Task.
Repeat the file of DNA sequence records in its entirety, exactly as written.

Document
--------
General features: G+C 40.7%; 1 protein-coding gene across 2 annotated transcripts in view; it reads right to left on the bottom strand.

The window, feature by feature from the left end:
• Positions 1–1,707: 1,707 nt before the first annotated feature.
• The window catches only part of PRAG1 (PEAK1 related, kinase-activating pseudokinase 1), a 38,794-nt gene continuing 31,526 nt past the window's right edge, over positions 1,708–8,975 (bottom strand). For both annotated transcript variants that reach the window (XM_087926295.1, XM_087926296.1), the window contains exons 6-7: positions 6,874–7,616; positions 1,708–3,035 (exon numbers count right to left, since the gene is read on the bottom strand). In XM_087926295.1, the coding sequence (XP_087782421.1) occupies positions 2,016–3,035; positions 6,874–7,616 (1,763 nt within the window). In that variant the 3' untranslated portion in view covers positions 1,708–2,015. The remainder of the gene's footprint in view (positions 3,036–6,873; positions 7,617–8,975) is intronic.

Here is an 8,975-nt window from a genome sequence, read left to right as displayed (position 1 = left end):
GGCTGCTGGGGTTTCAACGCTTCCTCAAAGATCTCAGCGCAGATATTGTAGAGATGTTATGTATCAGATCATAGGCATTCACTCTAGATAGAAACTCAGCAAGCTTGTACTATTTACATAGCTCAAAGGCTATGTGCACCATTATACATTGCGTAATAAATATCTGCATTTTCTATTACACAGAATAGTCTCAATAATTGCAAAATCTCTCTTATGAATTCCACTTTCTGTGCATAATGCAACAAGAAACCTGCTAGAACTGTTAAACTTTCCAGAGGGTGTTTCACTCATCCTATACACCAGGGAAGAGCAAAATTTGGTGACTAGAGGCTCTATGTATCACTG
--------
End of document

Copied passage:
General features: G+C 40.7%; 1 protein-coding gene across 2 annotated transcripts in view; it reads right to left on the bottom strand.

The window, feature by feature from the left end:
• Positions 1–1,707: 1,707 nt before the first annotated feature.
• The window catches only part of PRAG1 (PEAK1 related, kinase-activating pseudokinase 1), a 38,794-nt gene continuing 31,526 nt past the window's right edge, over positions 1,708–8,975 (bottom strand). For both annotated transcript variants that reach the window (XM_087926295.1, XM_087926296.1), the window contains exons 6-7: positions 6,874–7,616; positions 1,708–3,035 (exon numbers count right to left, since the gene is read on the bottom strand). In XM_087926295.1, the coding sequence (XP_087782421.1) occupies positions 2,016–3,035; positions 6,874–7,616 (1,763 nt within the window). In that variant the 3' untranslated portion in view covers positions 1,708–2,015. The remainder of the gene's footprint in view (positions 3,036–6,873; positions 7,617–8,975) is intronic.

Here is an 8,975-nt window from a genome sequence, read left to right as displayed (position 1 = left end):
GGCTGCTGGGGTTTCAACGCTTCCTCAAAGATCTCAGCGCAGATATTGTAGAGATGTTATGTATCAGATCATAGGCATTCACTCTAGATAGAAACTCAGCAAGCTTGTACTATTTACATAGCTCAAAGGCTATGTGCACCATTATACATTGCGTAATAAATATCTGCATTTTCTATTACACAGAATAGTCTCAATAATTGCAAAATCTCTCTTATGAATTCCACTTTCTGTGCATAATGCAACAAGAAACCTGCTAGAACTGTTAAACTTTCCAGAGGGTGTTTCACTCATCCTATACACCAGGGAAGAGCAAAATTTGGTGACTAGAGGCTCTATGTATCACTG